By Andrew Zissos
A significant other to the Flavian Age of Imperial Rome presents a scientific and accomplished exam of the political, financial, social, and cultural nuances of the Flavian Age (69–96 CE).
- Includes contributions from over dozen Classical experiences students prepared into six thematic sections
- Illustrates how monetary, social, and cultural forces interacted to create a number of social worlds inside of a composite Roman empire
- Concludes with a chain of appendices that offer precise chronological and demographic info and an in depth thesaurus of terms
- Examines the Flavian Age extra greatly and inclusively than ever earlier than incorporating insurance of frequently ignored teams, reminiscent of ladies and non-Romans in the Empire
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Extra resources for A Companion to the Flavian Age of Imperial Rome
38), and thereby round out the already crowded gallery of “mad” emperors. From authors writing after the Antonine period, we have accounts that are less valuable for being both more remote in time from the Flavian Age and less detailed in their treatment. Cassius Dio might have been a partial exception: he discussed the Flavian dynasty in Books 67 and 68 of his Roman History, but this part of the Greek historian’s magnum opus has been lost, and we must settle for anthologies and abstracts from the Byzantine period (Constantinian excerpta from the tenth century, some entries in the Suda, and, most importantly, the abridgments of Xiphilin and Zonaras).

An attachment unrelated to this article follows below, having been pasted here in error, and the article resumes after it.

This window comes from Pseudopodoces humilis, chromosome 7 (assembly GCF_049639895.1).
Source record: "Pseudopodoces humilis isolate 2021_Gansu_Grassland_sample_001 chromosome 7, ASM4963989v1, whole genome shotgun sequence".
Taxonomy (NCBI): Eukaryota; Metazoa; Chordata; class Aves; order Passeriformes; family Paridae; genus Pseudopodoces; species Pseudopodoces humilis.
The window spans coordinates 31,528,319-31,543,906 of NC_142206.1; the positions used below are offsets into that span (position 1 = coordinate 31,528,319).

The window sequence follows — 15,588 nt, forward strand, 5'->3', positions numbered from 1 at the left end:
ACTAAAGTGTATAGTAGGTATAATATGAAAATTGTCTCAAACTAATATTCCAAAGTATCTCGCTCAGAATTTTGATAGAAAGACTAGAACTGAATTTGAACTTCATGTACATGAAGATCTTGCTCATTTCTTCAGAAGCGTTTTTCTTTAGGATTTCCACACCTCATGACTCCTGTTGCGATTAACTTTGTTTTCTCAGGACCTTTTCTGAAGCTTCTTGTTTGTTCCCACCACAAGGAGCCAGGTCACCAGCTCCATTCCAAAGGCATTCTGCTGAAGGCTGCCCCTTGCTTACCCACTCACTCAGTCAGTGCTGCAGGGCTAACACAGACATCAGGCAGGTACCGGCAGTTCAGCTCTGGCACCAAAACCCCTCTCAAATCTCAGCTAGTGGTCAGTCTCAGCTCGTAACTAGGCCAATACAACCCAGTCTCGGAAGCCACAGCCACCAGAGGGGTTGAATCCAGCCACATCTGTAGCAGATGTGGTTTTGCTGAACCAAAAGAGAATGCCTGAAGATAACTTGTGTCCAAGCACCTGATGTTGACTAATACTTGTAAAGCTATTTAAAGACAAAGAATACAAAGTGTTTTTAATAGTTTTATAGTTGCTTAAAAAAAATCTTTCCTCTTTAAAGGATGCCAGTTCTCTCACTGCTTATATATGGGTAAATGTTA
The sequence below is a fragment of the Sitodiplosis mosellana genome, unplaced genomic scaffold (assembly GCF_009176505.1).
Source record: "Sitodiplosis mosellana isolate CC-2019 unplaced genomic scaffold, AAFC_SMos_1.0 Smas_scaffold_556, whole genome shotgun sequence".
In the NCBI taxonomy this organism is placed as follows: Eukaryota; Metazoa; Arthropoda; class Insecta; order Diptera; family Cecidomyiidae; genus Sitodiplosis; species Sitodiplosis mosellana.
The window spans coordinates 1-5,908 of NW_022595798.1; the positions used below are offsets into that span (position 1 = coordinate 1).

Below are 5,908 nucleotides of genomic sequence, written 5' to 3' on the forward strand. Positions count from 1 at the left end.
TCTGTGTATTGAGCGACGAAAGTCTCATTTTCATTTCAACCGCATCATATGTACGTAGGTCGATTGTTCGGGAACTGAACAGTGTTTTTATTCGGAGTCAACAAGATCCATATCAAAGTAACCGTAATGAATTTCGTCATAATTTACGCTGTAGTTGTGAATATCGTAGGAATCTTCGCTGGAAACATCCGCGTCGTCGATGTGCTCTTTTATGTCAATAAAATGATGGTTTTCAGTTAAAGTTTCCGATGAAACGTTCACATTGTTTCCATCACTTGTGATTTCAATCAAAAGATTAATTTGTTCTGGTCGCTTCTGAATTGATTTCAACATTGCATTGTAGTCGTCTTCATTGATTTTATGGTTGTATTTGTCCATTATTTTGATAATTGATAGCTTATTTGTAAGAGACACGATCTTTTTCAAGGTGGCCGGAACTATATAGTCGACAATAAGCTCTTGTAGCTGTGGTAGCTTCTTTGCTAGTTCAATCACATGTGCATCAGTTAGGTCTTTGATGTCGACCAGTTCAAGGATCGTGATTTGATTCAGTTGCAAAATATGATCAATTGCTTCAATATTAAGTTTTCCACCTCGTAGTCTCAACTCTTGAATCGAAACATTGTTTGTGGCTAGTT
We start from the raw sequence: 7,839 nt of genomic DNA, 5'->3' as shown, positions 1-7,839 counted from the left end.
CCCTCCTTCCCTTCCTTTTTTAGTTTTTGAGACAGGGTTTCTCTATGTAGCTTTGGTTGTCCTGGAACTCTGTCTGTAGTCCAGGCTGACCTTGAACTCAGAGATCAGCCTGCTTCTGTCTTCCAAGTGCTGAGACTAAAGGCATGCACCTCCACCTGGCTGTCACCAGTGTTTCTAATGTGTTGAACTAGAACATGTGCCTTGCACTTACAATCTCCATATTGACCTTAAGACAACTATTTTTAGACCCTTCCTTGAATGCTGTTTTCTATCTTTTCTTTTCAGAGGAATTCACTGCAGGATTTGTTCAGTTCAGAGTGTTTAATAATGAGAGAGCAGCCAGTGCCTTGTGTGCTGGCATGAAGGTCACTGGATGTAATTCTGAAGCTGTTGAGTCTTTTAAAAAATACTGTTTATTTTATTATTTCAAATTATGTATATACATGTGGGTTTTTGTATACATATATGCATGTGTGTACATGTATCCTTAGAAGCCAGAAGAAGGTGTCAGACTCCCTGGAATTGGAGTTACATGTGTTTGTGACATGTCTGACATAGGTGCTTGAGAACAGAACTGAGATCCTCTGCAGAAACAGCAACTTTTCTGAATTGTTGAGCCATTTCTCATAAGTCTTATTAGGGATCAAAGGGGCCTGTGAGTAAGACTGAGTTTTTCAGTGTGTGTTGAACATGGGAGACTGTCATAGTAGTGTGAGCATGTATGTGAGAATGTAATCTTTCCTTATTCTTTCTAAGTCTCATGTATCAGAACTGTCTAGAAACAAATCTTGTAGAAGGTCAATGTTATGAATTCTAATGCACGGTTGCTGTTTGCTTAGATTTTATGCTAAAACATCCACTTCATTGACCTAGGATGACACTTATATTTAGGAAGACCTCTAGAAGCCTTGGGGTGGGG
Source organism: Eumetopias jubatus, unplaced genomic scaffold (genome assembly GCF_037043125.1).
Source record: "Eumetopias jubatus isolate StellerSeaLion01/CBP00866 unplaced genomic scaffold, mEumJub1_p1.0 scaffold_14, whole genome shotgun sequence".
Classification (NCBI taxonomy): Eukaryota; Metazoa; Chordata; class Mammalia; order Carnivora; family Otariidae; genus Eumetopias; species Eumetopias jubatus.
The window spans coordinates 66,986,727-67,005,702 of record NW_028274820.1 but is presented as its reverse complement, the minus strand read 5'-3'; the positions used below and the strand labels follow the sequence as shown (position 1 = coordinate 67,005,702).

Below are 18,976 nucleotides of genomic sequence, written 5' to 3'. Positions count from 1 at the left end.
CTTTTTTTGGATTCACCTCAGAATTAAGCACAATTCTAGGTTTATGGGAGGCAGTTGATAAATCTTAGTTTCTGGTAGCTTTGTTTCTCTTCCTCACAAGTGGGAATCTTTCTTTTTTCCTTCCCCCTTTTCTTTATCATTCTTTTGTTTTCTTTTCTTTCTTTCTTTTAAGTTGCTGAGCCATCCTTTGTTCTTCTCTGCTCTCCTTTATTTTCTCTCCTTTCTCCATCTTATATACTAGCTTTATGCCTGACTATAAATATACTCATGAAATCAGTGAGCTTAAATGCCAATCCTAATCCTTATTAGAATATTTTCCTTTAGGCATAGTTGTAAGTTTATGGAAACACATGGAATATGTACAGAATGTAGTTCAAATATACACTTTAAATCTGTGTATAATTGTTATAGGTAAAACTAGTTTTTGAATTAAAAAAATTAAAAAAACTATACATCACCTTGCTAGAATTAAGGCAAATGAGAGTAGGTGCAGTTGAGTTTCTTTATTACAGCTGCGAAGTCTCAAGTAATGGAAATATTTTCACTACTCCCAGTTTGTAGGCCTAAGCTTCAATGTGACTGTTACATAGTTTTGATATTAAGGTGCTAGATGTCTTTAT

AJP 83: 130–46. Lana, Italo. 1980. Scienza Politica Cultura a Roma sotto i Flavi. Turin: Giappichelli. Leddy, J. F. 1953. Tradition and Change in Quintilian. Phoenix 7: 47–56. Levick, Barbara M. 1999. Vespasian. London and New York: Routledge. Mason, Steve. 2005. ” In Josephus and Jewish History in Flavian Rome and Beyond, edited by Joseph Sievers and Gaia Lambi, 71–100. Leiden: Brill. Millar, Fergus. 1977. The Emperor in the Roman World (31 bc – ad 337). London: Duckworth. Nicols, John. 1978.
As Lana (1980, 56) well observes, Quintilian theorized classicism, with its well‐defined rules and its unreachable models. The cultural project of ordering knowledge (of imposing order upon knowledge), broadly characteristic of the imperial Roman period, is particularly in evidence in the Flavian Age, as emblematized by Pliny’s Naturalis Historia and Quintilian’s Institutio Oratoria. Pliny, who like Quintilian was working under the imperial aegis, defines his task as not so much the discovery of new facts as the sifting through earlier writers and settling their points of disagreement (mihi si non inveniendi nova, at certe iudicandi de veteribus iniungere laborem, Inst.